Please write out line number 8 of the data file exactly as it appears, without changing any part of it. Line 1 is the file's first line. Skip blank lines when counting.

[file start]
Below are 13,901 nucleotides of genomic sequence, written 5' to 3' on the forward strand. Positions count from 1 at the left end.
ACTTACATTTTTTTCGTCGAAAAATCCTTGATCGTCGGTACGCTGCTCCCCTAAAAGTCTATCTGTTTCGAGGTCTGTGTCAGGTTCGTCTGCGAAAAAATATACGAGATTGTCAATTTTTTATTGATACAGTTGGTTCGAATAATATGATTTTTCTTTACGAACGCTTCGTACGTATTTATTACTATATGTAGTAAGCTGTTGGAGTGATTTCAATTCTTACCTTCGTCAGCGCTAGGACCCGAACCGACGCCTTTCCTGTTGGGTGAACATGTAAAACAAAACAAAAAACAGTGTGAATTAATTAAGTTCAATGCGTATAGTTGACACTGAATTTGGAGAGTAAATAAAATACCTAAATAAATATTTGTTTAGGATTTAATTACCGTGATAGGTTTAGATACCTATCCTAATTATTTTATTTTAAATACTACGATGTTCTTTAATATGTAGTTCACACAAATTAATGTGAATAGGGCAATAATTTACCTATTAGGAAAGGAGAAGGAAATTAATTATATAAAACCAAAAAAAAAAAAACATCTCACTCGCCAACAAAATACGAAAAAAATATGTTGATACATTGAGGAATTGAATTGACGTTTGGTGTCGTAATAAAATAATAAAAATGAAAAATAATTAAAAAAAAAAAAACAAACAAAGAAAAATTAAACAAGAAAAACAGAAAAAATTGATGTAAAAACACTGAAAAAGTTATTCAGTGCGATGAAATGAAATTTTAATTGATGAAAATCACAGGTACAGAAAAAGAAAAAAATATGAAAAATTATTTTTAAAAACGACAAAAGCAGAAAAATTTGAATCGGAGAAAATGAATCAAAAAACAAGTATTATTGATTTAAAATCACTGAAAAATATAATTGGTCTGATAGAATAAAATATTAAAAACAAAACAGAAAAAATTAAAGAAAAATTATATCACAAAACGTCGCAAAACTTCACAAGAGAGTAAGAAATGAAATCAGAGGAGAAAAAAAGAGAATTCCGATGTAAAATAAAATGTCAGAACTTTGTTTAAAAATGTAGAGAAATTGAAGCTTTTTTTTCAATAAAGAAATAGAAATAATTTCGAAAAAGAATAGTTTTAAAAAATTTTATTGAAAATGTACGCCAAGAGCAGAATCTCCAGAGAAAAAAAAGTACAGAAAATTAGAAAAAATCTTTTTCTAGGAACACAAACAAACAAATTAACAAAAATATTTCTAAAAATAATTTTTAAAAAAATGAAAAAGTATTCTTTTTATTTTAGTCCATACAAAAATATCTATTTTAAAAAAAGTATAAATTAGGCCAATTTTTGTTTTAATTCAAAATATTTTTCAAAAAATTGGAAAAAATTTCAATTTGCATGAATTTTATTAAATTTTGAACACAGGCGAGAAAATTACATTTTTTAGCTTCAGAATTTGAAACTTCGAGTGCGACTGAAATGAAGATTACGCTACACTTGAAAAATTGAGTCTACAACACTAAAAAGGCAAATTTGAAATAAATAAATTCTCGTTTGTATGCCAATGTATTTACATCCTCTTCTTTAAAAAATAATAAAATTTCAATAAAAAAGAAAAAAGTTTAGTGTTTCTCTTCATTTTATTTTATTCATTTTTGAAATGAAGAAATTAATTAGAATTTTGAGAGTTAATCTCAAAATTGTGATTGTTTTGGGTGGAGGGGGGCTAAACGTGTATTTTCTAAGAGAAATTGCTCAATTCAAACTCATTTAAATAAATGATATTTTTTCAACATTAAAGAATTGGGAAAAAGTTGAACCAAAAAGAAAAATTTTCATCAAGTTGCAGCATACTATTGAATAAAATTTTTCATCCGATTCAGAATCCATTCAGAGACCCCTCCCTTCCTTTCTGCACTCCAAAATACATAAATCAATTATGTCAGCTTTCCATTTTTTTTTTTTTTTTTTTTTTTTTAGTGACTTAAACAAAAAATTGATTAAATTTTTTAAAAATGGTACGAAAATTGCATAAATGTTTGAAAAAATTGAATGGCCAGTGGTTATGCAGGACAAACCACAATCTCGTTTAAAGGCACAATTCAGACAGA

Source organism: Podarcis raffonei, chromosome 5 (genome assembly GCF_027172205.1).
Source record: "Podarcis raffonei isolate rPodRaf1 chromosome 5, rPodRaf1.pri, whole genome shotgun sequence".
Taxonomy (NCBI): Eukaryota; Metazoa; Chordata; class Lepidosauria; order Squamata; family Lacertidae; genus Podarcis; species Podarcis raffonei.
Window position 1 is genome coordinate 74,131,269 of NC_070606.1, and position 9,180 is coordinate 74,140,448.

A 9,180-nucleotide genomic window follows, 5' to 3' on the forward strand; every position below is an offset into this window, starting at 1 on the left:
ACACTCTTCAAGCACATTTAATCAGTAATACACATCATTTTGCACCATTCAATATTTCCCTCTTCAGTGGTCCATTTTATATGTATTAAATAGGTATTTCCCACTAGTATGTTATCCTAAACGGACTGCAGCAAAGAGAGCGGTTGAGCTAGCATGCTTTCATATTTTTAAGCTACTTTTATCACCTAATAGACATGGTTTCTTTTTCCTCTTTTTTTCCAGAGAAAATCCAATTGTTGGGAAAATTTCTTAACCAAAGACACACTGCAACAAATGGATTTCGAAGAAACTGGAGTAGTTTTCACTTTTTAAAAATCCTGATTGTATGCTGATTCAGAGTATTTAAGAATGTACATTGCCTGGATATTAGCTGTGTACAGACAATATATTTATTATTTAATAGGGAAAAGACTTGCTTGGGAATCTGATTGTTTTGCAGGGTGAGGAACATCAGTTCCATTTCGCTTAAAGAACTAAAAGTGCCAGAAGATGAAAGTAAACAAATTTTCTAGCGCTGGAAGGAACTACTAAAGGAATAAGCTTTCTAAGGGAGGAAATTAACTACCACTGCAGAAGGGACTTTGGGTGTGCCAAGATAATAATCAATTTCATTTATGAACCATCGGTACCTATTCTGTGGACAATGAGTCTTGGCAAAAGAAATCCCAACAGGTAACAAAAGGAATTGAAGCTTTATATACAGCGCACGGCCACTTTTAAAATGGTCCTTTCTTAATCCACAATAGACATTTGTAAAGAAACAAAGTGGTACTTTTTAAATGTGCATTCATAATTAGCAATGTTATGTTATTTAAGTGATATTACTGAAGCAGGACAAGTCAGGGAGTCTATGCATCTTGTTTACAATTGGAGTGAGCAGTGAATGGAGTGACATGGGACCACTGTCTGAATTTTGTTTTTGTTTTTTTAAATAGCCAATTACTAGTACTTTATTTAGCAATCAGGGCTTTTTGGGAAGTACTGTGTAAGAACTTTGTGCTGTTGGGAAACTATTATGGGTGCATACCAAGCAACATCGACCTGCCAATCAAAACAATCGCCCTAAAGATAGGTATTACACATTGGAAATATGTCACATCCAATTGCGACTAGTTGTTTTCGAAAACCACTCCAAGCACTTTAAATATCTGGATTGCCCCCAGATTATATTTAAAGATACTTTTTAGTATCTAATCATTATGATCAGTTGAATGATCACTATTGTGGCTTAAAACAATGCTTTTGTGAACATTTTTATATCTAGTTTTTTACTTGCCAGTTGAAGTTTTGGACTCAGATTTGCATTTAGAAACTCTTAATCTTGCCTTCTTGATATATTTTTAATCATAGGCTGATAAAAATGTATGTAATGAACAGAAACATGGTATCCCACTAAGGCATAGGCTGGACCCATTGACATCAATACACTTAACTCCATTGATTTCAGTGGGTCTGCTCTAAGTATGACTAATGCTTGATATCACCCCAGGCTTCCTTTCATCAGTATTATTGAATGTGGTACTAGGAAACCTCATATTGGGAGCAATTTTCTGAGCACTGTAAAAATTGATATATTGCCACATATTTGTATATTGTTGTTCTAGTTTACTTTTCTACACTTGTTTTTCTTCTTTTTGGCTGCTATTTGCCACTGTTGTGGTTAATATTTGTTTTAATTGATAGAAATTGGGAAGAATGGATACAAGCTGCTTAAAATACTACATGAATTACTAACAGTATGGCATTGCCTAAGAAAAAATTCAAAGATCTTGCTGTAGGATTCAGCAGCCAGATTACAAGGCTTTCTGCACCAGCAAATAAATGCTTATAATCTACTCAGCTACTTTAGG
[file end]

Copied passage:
ACACTCTTCAAGCACATTTAATCAGTAATACACATCATTTTGCACCATTCAATATTTCCCTCTTCAGTGGTCCATTTTATATGTATTAAATAGGTATTTCCCACTAGTATGTTATCCTAAACGGACTGCAGCAAAGAGAGCGGTTGAGCTAGCATGCTTTCATATTTTTAAGCTACTTTTATCACCTAATAGACATGGTTTCTTTTTCCTCTTTTTTTCCAGAGAAAATCCAATTGTTGGGAAAATTTCTTAACCAAAGACACACTGCAACAAATGGATTTCGAAGAAACTGGAGTAGTTTTCACTTTTTAAAAATCCTGATTGTATGCTGATTCAGAGTATTTAAGAATGTACATTGCCTGGATATTAGCTGTGTACAGACAATATATTTATTATTTAATAGGGAAAAGACTTGCTTGGGAATCTGATTGTTTTGCAGGGTGAGGAACATCAGTTCCATTTCGCTTAAAGAACTAAAAGTGCCAGAAGATGAAAGTAAACAAATTTTCTAGCGCTGGAAGGAACTACTAAAGGAATAAGCTTTCTAAGGGAGGAAATTAACTACCACTGCAGAAGGGACTTTGGGTGTGCCAAGATAATAATCAATTTCATTTATGAACCATCGGTACCTATTCTGTGGACAATGAGTCTTGGCAAAAGAAATCCCAACAGGTAACAAAAGGAATTGAAGCTTTATATACAGCGCACGGCCACTTTTAAAATGGTCCTTTCTTAATCCACAATAGACATTTGTAAAGAAACAAAGTGGTACTTTTTAAATGTGCATTCATAATTAGCAATGTTATGTTATTTAAGTGATATTACTGAAGCAGGACAAGTCAGGGAGTCTATGCATCTTGTTTACAATTGGAGTGAGCAGTGAATGGAGTGACATGGGACCACTGTCTGAATTTTGTTTTTGTTTTTTTAAATAGCCAATTACTAGTACTTTATTTAGCAATCAGGGCTTTTTGGGAAGTACTGTGTAAGAACTTTGTGCTGTTGGGAAACTATTATGGGTGCATACCAAGCAACATCGACCTGCCAATCAAAACAATCGCCCTAAAGATAGGTATTACACATTGGAAATATGTCACATCCAATTGCGACTAGTTGTTTTCGAAAACCACTCCAAGCACTTTAAATATCTGGATTGCCCCCAGATTATATTTAAAGATACTTTTTAGTATCTAATCATTATGATCAGTTGAATGATCACTATTGTGGCTTAAAACAATGCTTTTGTGAACATTTTTATATCTAGTTTTTTACTTGCCAGTTGAAGTTTTGGACTCAGATTTGCATTTAGAAACTCTTAATCTTGCCTTCTTGATATATTTTTAATCATAGGCTGATAAAAATGTATGTAATGAACAGAAACATGGTATCCCACTAAGGCATAGGCTGGACCCATTGACATCAATACACTTAACTCCATTGATTTCAGTGGGTCTGCTCTAAGTATGACTAATGCTTGATATCACCCCAGGCTTCCTTTCATCAGTATTATTGAATGTGGTACTAGGAAACCTCATATTGGGAGCAATTTTCTGAGCACTGTAAAAATTGATATATTGCCACATATTTGTATATTGTTGTTCTAGTTTACTTTTCTACACTTGTTTTTCTTCTTTTTGGCTGCTATTTGCCACTGTTGTGGTTAATATTTGTTTTAATTGATAGAAATTGGGAAGAATGGATACAAGCTGCTTAAAATACTACATGAATTACTAACAGTATGGCATTGCCTAAGAAAAAATTCAAAGATCTTGCTGTAGGATTCAGCAGCCAGATTACAAGGCTTTCTGCACCAGCAAATAAATGCTTATAATCTACTCAGCTACTTTAGG